In the small town of New Bern, North Carolina, local pharmacist Caleb Bradham invented the original formula of what would become Pepsi-Cola. First called “Brad’s Drink,” this popular beverage was crafted with a mix of sugar, water, caramel, lemon oil, kola nuts, nutmeg, and other additives.

The instant popularity of this new drink leads Bradham to devote all of his energy to developing Pepsi-Cola into a full-fledged business. He applies for a trademark with the U.S. Patent Office, Washington D.C., and formed the first Pepsi-Cola Company. The first Pepsi-Cola newspaper advertisement appears in the New Bern Weekly Journal.

“Doc” Bradham moves the bottling of Pepsi-Cola from his drugstore into a rented warehouse; he sells 7,968 gallons of syrup in the first year of operation.

Pepsi’s theme line is “Exhilarating, Invigorating, Aids Digestion.”

Bradham purchases a building in New Bern known as the “Bishop Factory” for $5,000 and moves all bottling and syrup operations to this location. Pepsi is sold in six-ounce bottles. Sales increase to 19,848 gallons.

Pepsi-Cola’s first bottling franchises are established in Charlotte and Durham, North Carolina.

Pepsi receives its new logo, its first change since 1898.

Pepsi gets another logo change, the third in eight years. The modified script logo is created with the slogan, “The Original Pure Food Drink.”

There are 15 U.S. Pepsi bottling plants. The Pepsi trademark is registered in Canada. Syrup sales rise to 38,605 gallons.
The federal government passes the Pure Food and Drug Act, banning substances such as arsenic, lead, barium, and uranium, from food and beverages. This forced many soft drink manufacturers, including Coca-Cola, to change their formulas. Pepsi-Cola, being free of any such impurities, claimed they already met federal requirements.

Pepsi-Cola becomes one of the first companies to modernize delivery from horse-drawn carts to motor vehicles. Two hundred fifty bottlers in 24 states are under contract to make and sell Pepsi-Cola.

Automobile race pioneer Barney Oldfield endorses Pepsi-Cola in newspaper ads as “A bully drink…refreshing, invigorating, a fine bracer before a race.”

The first Pepsi-Cola bottlers’ convention is held in New Bern, North Carolina. 

Pepsi theme line speaks to the consumer with “Drink Pepsi-Cola, it will satisfy you.”

Pepsi created the first radio advertising jingle to be broadcast from coast to coast.

Pepsi-Cola advertised on television for the first time and modernized our famous script.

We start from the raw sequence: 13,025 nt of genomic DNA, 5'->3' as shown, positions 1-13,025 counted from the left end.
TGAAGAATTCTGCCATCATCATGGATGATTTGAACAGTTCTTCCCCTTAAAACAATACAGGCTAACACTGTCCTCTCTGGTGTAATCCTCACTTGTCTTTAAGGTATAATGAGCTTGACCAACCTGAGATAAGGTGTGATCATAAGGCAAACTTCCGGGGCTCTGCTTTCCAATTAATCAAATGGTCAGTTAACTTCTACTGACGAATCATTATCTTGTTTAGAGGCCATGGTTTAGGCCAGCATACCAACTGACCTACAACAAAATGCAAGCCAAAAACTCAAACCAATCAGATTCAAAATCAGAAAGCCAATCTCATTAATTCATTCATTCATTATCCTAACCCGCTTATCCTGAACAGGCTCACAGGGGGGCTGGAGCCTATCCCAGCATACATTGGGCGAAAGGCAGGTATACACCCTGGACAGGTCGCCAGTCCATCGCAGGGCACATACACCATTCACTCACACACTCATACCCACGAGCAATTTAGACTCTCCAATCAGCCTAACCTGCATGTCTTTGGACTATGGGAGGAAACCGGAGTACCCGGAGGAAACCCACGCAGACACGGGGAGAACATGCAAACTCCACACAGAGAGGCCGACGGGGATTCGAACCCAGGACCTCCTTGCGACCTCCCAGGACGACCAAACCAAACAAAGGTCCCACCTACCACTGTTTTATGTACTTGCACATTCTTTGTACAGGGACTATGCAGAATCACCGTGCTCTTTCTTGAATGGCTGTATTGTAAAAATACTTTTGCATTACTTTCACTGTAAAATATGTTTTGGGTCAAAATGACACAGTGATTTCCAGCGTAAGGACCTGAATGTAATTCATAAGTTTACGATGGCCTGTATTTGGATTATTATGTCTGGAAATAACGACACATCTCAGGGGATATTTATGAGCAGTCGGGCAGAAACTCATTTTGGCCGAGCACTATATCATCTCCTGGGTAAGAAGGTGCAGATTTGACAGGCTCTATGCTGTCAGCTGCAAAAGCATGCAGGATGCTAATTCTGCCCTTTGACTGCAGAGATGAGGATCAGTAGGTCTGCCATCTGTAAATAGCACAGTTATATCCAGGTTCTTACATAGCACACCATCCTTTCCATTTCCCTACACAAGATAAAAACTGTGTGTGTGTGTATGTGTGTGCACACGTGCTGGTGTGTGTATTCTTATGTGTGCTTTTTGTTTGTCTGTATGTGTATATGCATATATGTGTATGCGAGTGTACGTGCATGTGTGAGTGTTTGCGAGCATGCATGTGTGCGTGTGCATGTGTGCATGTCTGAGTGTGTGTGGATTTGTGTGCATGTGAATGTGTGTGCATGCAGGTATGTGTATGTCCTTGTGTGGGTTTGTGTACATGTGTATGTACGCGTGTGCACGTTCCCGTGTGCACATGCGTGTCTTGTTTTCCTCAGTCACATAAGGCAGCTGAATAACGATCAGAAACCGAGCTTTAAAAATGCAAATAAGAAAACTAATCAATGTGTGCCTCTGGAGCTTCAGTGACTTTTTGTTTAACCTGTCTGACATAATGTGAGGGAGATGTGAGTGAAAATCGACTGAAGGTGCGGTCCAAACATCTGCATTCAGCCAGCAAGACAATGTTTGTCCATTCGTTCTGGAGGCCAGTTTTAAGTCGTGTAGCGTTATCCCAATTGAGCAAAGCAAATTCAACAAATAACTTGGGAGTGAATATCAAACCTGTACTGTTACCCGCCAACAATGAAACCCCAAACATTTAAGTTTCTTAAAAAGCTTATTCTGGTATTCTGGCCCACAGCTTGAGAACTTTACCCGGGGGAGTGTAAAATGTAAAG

Pepsi-Cola became the most popular cola drink in supermarkets.

The Birthplace of Pepsi historical site opens.

Chairman and CEO of PepsiCo, Indra Nooyi announced that the annual PepsiCo shareholders meeting would move to New Bern. “We are proud to be a North Carolina company and feel at home right here,” she said.


Caleb Davis Bradham

Caleb Davis Bradham was born in Chinquapin, North Carolina, on May 27, 1867. After graduating from the University of North Carolina, Bradham attended the University of Maryland School of Medicine in hopes of becoming a doctor. While attending school, he worked part-time as a pharmacy apprentice at a local drug store.

Unfortunately, a family crisis forced Bradham to drop his pursuit of medicine and return home to North Carolina.

 Upon returning, he taught school for a short period of time before opening a drug store on the corner of Middle and Pollock Streets in downtown New Bern. Bradham’s Drug Store would later become the very place Pepsi-Cola was invented. In 1893, “Brad’s Drink,” made from a mix of sugar, water, caramel, lemon oil, nutmeg, and other natural additives, became an overnight sensation. Despite its name and hearsay, pepsin was never an ingredient of Pepsi-Cola.

On August 28, 1898, Bradham renamed his drink “Pepsi-Cola.” He believed the drink was more than a refreshment but a “healthy” cola, aiding in digestion, getting its roots from the word dyspepsia, meaning indigestion.

In late 1902, the Pepsi-Cola Company was formed due to the rising popularity and demand for Pepsi-Cola Syrup, with none other than Caleb Bradham as the first president. 

The business began to grow, and on June 16, 1903, “Pepsi-Cola” became an official trademark. By 1904, Pepsi-Cola Syrup sales reached almost 20,000 gallons. As demand for the drink continued to rise, Bradham decided it was time to offer Pepsi-Cola in bottles. By 1910 there were 240 franchises in 24 states, and that year the Pepsi-Cola Company held its first Bottler Convention in New Bern.

Hard times fell on Bradham and the Pepsi-Cola franchise during WWI. This was due to the high price and severe rationing of sugar. This rationing prevented Pepsi-Cola from producing enough syrup to meet the demands of consumers. Though Bradham attempted multiple substitutes for sugar, like molasses, the outcome was always an inferior taste to the original. After the war ended, sugar prices soared from 3 cents to 28 cents per pound. Bradham purchased a large quantity of high-priced sugar, which would be a factor in the company’s downfall. 

Pepsi Cola officially was bankrupt as of May 31, 1923, and its assets were sold to Craven Holding Corporation for $30,000.

For a more detailed story of Pepsi-Cola, purchase our fact-filled book “How Pepsi Got It’s Name” in our online shop.


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